Anton Steck violin, L’arpa festante, Matthew Halls
Accent ACC 24320
+ Pössinger: Violin Concerto in G, op. 9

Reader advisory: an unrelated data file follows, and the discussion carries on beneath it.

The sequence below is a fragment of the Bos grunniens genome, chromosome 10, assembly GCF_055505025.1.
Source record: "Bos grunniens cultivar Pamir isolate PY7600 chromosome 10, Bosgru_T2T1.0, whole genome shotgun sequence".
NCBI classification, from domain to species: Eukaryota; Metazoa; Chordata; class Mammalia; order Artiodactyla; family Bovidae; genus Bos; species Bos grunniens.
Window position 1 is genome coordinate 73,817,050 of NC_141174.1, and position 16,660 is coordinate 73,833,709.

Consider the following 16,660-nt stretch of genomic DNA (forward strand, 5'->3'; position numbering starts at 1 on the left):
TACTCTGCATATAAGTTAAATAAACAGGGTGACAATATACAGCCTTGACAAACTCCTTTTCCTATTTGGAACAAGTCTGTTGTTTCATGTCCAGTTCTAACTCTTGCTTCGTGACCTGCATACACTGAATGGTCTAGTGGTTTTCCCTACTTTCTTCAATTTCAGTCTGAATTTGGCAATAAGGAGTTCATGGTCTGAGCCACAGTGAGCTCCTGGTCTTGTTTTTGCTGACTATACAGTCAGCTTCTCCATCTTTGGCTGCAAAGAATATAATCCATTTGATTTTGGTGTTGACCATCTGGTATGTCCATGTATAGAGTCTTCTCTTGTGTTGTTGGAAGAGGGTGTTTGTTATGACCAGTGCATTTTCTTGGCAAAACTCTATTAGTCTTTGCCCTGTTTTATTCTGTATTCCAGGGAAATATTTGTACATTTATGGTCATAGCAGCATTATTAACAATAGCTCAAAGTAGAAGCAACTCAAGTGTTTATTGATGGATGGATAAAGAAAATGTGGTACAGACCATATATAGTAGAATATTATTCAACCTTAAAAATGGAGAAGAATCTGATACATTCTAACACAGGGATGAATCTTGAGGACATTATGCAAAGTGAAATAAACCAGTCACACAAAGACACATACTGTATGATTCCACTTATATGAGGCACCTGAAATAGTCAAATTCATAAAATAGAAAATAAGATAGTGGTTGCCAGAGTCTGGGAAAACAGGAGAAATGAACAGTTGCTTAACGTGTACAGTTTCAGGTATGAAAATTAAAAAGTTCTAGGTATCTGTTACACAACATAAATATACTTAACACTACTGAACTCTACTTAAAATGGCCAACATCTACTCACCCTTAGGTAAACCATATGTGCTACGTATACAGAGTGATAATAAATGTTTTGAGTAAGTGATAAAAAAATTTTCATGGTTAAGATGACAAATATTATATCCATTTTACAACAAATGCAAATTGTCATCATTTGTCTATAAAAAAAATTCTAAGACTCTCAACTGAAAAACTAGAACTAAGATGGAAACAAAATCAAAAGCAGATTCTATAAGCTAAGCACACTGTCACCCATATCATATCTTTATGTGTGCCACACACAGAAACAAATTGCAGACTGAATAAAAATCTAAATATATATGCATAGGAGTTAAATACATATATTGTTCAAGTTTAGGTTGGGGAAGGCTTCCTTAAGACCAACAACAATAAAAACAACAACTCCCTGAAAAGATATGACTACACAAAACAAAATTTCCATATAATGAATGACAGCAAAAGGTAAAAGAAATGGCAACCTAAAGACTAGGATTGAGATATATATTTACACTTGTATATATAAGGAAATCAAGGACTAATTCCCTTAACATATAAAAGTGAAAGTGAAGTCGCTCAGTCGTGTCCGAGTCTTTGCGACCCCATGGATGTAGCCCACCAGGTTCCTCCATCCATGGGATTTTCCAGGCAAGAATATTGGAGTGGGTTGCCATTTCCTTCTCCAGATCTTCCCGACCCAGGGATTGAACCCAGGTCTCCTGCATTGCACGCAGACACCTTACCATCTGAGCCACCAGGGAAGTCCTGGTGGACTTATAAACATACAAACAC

[dropcap]W[/dropcap]hile there will be a great deal of interest shown in this recording purely by virtue of its claim to be a world premiere recording after the original autograph score, and the fact that the “filler” (who I detest this disparaging description!) was written by a violinist with a very close personal link to Beethoven, for me the disc is a tremendous success simply because it offers beautifully recorded, accomplished performances. Anton Steck is a first-class violinist and his accounts of these two very different works are honest and engaging. Yes, of course, there are moments when the subconscious inner ear is surprised by the unexpected, but these are rarely disturbing; even the early published editions of the concerto offer variant readings – Beethoven’s score offers violinists up to four different versions of some bars! L’arpa festante (76543 strings) support Steck with some ravishing playing, and enjoy the tunefulness of Pössinger’s relatively light work (with a far smaller orchestra and lasting just under 18 minutes, compared to Beethoven’s 44!) There is some evidence that Pössinger was the violinist to whom Beethoven turned for technical advice, so the pairing of the two works is appropriate. An especial delight of the recording are Steck’s cadenzas for the Beethoven! Perhaps this line-up could be persuaded to follow up the booklet’s title: “Viewed in a completely different light” – let’s have another couple of contemporary concertos and Beethoven’s Romances?